Monday, November 24, 2014

Universal Basic Income vs. Unemployment Insurance: Which is the Better Safety Net?

A universal basic income (UBI) and unemployment insurance (UI) are two possible forms of social insurance for an economy in which job loss is a significant risk. Which works better? How generous should either program be? Would a combination of the two be best of all? These are the questions that Alice Fabre, St├ęphane Pallage, and Christian Zimmermann (FPZ) address in a recent working paper from the Research Division of the St. Louis Fed.

The answers that the authors give to these questions will disappoint UBI supporters:
  • When compared head-to-head, UI is a better social safety net than a UBI.
  • In an economy with no unemployment insurance, a UBI would be better than nothing, but the optimal level would be quite low, about $2,000 per person per year for the United States.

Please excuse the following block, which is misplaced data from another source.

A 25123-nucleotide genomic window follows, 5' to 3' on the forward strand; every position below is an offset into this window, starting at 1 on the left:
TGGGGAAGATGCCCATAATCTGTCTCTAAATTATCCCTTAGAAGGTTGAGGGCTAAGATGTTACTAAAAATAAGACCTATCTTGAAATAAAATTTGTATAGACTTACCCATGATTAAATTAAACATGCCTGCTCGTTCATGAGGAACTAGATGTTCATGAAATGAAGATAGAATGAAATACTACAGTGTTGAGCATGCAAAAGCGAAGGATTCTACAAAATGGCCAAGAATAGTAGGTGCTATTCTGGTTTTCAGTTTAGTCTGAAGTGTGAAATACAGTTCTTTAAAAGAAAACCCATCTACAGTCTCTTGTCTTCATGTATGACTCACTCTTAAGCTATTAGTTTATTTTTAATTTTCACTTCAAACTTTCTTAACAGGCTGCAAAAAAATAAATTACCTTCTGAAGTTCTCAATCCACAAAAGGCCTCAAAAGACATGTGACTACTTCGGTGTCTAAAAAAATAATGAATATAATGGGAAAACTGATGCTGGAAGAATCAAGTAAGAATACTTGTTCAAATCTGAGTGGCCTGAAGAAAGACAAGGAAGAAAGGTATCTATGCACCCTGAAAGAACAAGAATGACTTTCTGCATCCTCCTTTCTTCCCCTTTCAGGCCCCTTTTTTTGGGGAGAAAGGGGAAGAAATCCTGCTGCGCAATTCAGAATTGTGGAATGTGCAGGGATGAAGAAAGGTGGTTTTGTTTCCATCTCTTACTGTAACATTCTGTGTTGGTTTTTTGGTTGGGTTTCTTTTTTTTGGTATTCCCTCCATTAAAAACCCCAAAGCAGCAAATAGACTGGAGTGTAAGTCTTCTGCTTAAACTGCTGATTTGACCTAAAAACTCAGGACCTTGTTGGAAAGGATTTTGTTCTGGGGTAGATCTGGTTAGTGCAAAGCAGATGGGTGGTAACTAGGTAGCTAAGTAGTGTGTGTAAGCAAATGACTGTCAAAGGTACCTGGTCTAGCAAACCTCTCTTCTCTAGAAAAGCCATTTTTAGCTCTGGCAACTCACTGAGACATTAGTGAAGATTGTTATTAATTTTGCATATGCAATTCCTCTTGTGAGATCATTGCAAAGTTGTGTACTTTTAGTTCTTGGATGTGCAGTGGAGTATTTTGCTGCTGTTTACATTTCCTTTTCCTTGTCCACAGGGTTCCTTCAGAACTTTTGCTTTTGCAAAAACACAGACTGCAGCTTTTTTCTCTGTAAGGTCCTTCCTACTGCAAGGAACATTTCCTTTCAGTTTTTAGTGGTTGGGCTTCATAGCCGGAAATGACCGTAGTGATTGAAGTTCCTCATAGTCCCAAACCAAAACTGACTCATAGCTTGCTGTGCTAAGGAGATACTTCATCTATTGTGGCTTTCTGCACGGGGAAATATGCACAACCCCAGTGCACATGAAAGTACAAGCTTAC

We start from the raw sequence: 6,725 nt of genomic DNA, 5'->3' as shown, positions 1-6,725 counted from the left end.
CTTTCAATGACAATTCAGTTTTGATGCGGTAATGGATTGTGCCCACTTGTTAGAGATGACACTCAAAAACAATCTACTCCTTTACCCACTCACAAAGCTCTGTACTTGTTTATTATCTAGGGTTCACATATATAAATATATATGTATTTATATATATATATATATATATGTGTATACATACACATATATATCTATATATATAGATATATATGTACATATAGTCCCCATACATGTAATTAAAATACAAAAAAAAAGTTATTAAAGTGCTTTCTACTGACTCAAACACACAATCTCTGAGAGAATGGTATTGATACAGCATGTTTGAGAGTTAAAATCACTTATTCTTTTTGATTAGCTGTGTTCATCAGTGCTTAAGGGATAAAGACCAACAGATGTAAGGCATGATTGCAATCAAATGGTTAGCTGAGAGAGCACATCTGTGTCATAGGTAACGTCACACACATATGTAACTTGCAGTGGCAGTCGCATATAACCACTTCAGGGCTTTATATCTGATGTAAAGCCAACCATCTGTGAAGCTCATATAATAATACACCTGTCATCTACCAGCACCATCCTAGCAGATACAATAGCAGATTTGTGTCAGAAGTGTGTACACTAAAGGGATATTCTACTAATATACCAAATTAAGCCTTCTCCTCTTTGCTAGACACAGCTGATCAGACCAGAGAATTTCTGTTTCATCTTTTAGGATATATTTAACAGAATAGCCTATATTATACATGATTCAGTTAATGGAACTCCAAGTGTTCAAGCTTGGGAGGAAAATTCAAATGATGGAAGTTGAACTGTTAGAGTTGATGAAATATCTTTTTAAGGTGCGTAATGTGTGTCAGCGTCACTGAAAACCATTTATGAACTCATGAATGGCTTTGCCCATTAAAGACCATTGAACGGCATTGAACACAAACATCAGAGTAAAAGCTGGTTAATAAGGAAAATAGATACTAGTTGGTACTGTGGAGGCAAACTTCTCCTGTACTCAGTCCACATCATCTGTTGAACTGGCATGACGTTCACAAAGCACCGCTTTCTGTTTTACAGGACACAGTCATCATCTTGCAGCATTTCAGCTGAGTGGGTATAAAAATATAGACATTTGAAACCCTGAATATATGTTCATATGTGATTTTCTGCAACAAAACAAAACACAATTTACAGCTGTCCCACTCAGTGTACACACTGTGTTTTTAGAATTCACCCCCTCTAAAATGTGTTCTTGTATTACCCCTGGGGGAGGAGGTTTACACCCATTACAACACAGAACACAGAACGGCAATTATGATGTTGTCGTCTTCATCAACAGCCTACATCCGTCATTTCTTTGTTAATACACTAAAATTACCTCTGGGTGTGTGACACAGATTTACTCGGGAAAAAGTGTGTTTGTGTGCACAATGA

• No combination of UI and a UBI is superior to UI alone.
Skeptics are likely to seize on these findings, but in my view, they do not support a blanket rejection of a UBI. Instead, as I will explain, they highlight how important it is for UBI proponents to pay attention to details of financing and program design. >>>Read more

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